November 24, 2014

Medina
Cloudy
51°F

High school basketball: ‘Super Districts’ ready to debut

Changes are coming to the Ohio High School Athletic Association postseason tournaments.

This year marks the debut of blended districts — often referred to as “Super Districts” — that were implemented in an effort to create more competitive balance.

Instead of schools being pre-assigned a district site, they will have their choice of two or, in the case of Medina County girls teams, three local districts.

The change only applies to Division I. Higher seeds will host sectional games — like baseball and softball — and then move to neutral sites for district play and beyond.

“I think it’s been a long time coming,” Wadsworth girls coach Andrew Booth said. “We talked years ago about maybe just combining all seven districts and making it a true super district because you have so many good teams in one district and they don’t have a chance to get out.

“Anything that can help spread things out, I’m all in favor of.”

On the girls side, the Medina, Elyria Catholic and Valley Forge districts will combine, but only for seeding purposes. The teams will be ranked one through 33, with the top three seeds required to be in opposing brackets.

It’s a free-for-all after that, as the other 29 teams will have their choice of what district to compete at. They then will select a line on that bracket.

In theory, Wadsworth could head to Medina, Cloverleaf to Valley Forge and Medina to Elyria Catholic following the 2 p.m. Sunday seed meeting at Elyria High School.

The top teams are Wadsworth (17-0, No. 2 in state poll), Berea-Midpark (15-0, No. 3) and North Royalton (15-2).

“I think it’s a really good thing to be able to spread out the better teams to allow them a fair opportunity to advance,” Cloverleaf coach John Carmigiano said. “It is going to be really crazy in these first few years figuring out how it will help your own team, but I also think it is really exciting.”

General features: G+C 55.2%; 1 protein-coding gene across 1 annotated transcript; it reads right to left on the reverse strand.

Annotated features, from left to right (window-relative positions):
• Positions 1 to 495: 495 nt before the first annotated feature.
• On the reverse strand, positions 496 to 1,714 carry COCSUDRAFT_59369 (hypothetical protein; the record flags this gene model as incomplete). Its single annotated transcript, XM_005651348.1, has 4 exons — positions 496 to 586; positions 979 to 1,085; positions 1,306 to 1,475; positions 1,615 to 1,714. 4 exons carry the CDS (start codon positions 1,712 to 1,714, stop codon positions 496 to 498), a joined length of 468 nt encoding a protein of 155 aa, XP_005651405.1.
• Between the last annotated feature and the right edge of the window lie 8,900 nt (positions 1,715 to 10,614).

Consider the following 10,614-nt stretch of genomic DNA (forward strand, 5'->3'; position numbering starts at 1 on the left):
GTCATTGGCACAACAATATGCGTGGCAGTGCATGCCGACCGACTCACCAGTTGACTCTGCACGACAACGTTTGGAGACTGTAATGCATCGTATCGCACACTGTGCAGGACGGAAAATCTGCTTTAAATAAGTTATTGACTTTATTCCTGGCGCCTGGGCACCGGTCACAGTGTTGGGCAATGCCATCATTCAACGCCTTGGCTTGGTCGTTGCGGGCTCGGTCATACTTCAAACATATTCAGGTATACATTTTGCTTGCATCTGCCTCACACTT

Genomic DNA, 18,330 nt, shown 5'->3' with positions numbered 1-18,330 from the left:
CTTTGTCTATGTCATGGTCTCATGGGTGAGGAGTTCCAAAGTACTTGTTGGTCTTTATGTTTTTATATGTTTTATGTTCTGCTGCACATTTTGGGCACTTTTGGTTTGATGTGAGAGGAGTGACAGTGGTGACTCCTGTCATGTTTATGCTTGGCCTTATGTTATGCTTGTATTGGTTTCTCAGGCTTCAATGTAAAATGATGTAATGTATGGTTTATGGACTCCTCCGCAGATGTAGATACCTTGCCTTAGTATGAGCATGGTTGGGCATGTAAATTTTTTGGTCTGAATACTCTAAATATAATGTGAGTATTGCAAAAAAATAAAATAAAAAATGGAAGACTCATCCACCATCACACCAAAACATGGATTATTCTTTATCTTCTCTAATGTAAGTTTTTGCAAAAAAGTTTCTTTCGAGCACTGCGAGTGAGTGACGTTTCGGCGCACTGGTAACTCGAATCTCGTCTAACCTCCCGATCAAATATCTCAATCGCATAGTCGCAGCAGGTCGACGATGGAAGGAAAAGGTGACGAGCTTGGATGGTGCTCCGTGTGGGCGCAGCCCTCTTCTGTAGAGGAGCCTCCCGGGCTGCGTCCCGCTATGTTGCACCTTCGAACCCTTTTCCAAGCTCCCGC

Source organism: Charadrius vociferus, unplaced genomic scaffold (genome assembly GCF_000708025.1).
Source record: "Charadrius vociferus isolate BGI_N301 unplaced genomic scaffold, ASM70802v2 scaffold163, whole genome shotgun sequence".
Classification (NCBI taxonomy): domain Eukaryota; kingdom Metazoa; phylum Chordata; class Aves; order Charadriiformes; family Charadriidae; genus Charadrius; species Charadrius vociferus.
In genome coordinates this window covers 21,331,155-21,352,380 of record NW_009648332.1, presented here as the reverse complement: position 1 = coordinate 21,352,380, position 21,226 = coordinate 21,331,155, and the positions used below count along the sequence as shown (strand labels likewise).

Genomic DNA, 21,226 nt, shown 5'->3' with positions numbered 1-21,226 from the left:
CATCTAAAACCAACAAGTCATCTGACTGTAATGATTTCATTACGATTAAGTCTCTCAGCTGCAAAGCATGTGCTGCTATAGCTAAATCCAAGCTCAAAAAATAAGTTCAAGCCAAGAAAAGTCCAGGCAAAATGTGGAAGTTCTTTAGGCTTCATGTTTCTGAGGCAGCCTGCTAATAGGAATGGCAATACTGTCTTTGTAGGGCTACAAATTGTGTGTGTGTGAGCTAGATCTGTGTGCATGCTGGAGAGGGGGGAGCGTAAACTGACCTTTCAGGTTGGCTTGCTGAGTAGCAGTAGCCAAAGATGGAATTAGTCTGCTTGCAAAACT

Though the goal was to separate the top teams so they don’t face each other at the district level — for example, very good Westlake would have had to go through undefeated Berea-Midpark — the old disparity problem could remain.

When an elite team such as Wadsworth is involved, seeds four through 33 will hesitate to choose that district. As a result, the Grizzlies could have an easier path to regionals than they did in the notoriously average Medina District.

“That’s going to be the interesting thing to see with this new format,” Booth said. “We’re the only one in Northeast Ohio with three districts. The others have two. I’m not sure how it’s going to shake out. Are they going to jump on the third (seed’s) bracket? Maybe they’ll say, ‘Let’s try to get to the district level and maybe the district finals.”’

On the flip side, the new setup could give underrated teams like Medina, Brunswick and Cloverleaf a better chance simply because they can avoid the Wadsworths of the world if chips fall their way.

“For those that understand bracketology, they could be rewarded in big ways,” Carmigiano said.

The blended districts are expected to have a significant impact on the boys, who will have their seed meetings Feb. 9. While it did not have a dominant team last year, the Copley District was noted for having 11 of the 12 schools with .500 or better records.

That will change, as Copley has been combined with the loaded Canton District. The latter features undefeated Uniontown Lake, two-loss Massillon Jackson and one-loss Canton Timken.

Brunswick has been moved to Midview-Brecksville after spending the last two seasons at Copley. The top teams among those 26 are St. Edward — considered by most the best team in Ohio — Olmsted Falls, Westlake, St. Ignatius and North Royalton.

“I don’t know if it helps or hurts us,” Blue Devils coach Joe Mackey said. “As a coaching staff, we’re studying how everything works. It’s been talked about for years, but it’s something I never thought would happen. I didn’t think anything was wrong with the original format.

“From a strategic standpoint, it makes you look at a lot more teams.”

Divisions II-IV will keep the old format. Buckeye will be considered a favorite at the Westlake D-II District — it no longer has to contend with juggernaut Cleveland Central Catholic — while Black River is at Wooster D-III.

Contact Albert Grindle at (330) 721-4043 or agrindle@medina-gazette.com.